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Invisible ink reveals new uses for Indigo presses

July 20, 2005

Invisible ink reveals new uses for Indigo presses
If the inclusion of ultra niche markets into a technology’s portfolio of “can-do” attributes is anything to go by, then perhaps we should see digital color printing in a more comprehensive light. It appears that owners of certain HP Indigo six-color presses (1000, s2000 and ws2000 models) can now buy invisible inks as part of the company’s security package. Within this esoteric area of short-run printing, the invisible ink can only be seen by using an ultra violet lamp, causing the ink to fluoresce to a bright red color. As usual with this type of “security solution,” it works best when combined with other covert or overt security features, such as alphanumeric codes.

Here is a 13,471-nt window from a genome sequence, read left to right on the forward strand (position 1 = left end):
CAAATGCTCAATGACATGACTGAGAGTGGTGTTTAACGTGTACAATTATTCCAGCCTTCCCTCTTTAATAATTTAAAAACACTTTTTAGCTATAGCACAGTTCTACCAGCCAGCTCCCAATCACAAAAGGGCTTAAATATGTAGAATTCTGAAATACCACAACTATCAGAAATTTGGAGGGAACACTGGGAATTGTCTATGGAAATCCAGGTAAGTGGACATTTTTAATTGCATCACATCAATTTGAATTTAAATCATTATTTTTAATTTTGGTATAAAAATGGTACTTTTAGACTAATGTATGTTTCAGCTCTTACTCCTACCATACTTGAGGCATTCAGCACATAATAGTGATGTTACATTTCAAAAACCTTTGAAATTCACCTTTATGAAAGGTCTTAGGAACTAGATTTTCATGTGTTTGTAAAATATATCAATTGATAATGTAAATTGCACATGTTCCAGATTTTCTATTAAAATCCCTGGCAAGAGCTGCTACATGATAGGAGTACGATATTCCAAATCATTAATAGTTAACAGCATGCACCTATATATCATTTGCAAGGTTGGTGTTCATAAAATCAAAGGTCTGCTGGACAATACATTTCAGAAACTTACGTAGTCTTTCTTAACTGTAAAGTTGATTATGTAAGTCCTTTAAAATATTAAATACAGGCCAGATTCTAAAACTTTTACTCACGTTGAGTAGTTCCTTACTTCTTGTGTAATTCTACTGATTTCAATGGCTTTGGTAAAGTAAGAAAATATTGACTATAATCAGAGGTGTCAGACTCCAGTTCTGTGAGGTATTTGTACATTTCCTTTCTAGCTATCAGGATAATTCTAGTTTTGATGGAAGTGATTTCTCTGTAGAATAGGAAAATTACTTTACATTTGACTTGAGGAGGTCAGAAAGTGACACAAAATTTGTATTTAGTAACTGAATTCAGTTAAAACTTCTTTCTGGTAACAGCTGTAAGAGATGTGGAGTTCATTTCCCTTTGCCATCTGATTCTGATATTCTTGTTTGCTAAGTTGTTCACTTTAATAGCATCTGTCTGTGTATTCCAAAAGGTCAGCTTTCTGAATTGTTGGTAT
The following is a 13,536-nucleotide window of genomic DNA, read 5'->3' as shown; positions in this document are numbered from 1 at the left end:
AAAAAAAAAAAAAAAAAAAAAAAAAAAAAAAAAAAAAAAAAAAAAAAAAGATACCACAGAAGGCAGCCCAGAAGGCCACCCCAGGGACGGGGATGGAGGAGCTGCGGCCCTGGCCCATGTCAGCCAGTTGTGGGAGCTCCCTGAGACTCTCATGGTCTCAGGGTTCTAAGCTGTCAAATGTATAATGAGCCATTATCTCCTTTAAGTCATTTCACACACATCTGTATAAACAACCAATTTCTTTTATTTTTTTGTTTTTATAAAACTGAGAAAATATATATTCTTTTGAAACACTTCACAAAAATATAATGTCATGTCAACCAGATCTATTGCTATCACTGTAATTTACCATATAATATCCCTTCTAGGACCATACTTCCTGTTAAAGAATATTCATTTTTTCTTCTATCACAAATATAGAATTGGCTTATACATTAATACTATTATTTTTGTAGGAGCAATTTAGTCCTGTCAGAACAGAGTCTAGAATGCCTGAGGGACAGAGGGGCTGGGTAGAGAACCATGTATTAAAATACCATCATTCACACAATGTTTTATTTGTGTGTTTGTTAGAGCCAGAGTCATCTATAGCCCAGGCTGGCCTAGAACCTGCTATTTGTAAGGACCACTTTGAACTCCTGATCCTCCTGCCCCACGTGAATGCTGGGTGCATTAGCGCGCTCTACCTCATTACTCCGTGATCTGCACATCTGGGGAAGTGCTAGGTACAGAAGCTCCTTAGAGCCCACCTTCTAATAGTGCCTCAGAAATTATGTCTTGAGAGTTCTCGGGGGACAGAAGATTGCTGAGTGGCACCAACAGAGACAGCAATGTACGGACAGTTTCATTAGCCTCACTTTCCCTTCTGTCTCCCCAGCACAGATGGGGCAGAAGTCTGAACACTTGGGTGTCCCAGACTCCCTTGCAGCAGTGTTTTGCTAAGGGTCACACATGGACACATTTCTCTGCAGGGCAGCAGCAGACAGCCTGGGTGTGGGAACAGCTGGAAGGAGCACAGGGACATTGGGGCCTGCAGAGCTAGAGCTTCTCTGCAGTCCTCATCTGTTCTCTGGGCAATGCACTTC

HP says that bar codes can be optimized to contain large amounts of data, and can be printed with invisible ink to eliminate unwanted graphic elements while increasing overall security.
“Forgery and counterfeiting are becoming increasingly important to business professionals,” said Rafi Maor, HP vice president and general manager, Indigo Division. “By combining variable data printing technology with HP’s invisible ink, digital printing can help take security to a new level.”